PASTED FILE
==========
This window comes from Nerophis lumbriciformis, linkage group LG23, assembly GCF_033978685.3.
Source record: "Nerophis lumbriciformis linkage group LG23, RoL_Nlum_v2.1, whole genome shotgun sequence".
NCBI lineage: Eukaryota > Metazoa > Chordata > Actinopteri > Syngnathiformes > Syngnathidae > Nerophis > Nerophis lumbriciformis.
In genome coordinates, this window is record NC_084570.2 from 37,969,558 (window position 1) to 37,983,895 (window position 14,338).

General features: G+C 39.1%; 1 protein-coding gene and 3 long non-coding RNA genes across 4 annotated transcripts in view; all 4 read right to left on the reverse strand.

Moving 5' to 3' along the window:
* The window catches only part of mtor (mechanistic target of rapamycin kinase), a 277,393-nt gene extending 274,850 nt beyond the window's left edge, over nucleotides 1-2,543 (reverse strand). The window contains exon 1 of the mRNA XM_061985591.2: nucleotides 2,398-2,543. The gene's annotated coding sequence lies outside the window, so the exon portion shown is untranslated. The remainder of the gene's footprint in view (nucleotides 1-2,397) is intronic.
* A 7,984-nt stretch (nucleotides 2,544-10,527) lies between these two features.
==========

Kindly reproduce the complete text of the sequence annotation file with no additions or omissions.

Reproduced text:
This window comes from Nerophis lumbriciformis, linkage group LG23, assembly GCF_033978685.3.
Source record: "Nerophis lumbriciformis linkage group LG23, RoL_Nlum_v2.1, whole genome shotgun sequence".
NCBI lineage: Eukaryota > Metazoa > Chordata > Actinopteri > Syngnathiformes > Syngnathidae > Nerophis > Nerophis lumbriciformis.
In genome coordinates, this window is record NC_084570.2 from 37,969,558 (window position 1) to 37,983,895 (window position 14,338).

General features: G+C 39.1%; 1 protein-coding gene and 3 long non-coding RNA genes across 4 annotated transcripts in view; all 4 read right to left on the reverse strand.

Moving 5' to 3' along the window:
* The window catches only part of mtor (mechanistic target of rapamycin kinase), a 277,393-nt gene extending 274,850 nt beyond the window's left edge, over nucleotides 1-2,543 (reverse strand). The window contains exon 1 of the mRNA XM_061985591.2: nucleotides 2,398-2,543. The gene's annotated coding sequence lies outside the window, so the exon portion shown is untranslated. The remainder of the gene's footprint in view (nucleotides 1-2,397) is intronic.
* A 7,984-nt stretch (nucleotides 2,544-10,527) lies between these two features.